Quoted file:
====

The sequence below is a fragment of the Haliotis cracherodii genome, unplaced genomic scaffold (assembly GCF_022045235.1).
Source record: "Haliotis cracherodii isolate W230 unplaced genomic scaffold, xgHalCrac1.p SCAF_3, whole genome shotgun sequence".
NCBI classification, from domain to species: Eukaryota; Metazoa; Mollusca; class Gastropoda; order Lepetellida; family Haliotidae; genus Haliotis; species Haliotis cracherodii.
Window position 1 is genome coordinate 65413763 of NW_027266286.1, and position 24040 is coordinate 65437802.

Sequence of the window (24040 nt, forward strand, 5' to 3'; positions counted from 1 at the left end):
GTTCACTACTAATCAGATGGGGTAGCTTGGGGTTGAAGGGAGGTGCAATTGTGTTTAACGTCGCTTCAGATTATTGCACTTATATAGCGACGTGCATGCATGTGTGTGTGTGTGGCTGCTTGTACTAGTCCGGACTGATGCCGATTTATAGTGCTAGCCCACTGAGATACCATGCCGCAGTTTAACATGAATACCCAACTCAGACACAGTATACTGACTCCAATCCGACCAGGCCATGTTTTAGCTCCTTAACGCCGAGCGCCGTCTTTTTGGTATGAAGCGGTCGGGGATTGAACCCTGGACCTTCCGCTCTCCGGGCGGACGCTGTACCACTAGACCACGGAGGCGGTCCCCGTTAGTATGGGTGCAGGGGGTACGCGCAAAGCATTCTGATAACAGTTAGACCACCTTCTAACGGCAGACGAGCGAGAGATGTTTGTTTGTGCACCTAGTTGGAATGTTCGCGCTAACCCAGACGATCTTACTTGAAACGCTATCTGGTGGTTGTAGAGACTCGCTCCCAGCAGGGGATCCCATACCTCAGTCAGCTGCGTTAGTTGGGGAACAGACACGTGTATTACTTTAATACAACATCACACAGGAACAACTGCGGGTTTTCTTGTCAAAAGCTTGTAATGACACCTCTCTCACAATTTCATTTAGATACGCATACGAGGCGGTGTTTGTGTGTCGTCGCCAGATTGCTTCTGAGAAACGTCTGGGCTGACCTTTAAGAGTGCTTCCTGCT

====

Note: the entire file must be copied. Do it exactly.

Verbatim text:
The sequence below is a fragment of the Haliotis cracherodii genome, unplaced genomic scaffold (assembly GCF_022045235.1).
Source record: "Haliotis cracherodii isolate W230 unplaced genomic scaffold, xgHalCrac1.p SCAF_3, whole genome shotgun sequence".
NCBI classification, from domain to species: Eukaryota; Metazoa; Mollusca; class Gastropoda; order Lepetellida; family Haliotidae; genus Haliotis; species Haliotis cracherodii.
Window position 1 is genome coordinate 65413763 of NW_027266286.1, and position 24040 is coordinate 65437802.

Sequence of the window (24040 nt, forward strand, 5' to 3'; positions counted from 1 at the left end):
GTTCACTACTAATCAGATGGGGTAGCTTGGGGTTGAAGGGAGGTGCAATTGTGTTTAACGTCGCTTCAGATTATTGCACTTATATAGCGACGTGCATGCATGTGTGTGTGTGTGGCTGCTTGTACTAGTCCGGACTGATGCCGATTTATAGTGCTAGCCCACTGAGATACCATGCCGCAGTTTAACATGAATACCCAACTCAGACACAGTATACTGACTCCAATCCGACCAGGCCATGTTTTAGCTCCTTAACGCCGAGCGCCGTCTTTTTGGTATGAAGCGGTCGGGGATTGAACCCTGGACCTTCCGCTCTCCGGGCGGACGCTGTACCACTAGACCACGGAGGCGGTCCCCGTTAGTATGGGTGCAGGGGGTACGCGCAAAGCATTCTGATAACAGTTAGACCACCTTCTAACGGCAGACGAGCGAGAGATGTTTGTTTGTGCACCTAGTTGGAATGTTCGCGCTAACCCAGACGATCTTACTTGAAACGCTATCTGGTGGTTGTAGAGACTCGCTCCCAGCAGGGGATCCCATACCTCAGTCAGCTGCGTTAGTTGGGGAACAGACACGTGTATTACTTTAATACAACATCACACAGGAACAACTGCGGGTTTTCTTGTCAAAAGCTTGTAATGACACCTCTCTCACAATTTCATTTAGATACGCATACGAGGCGGTGTTTGTGTGTCGTCGCCAGATTGCTTCTGAGAAACGTCTGGGCTGACCTTTAAGAGTGCTTCCTGCT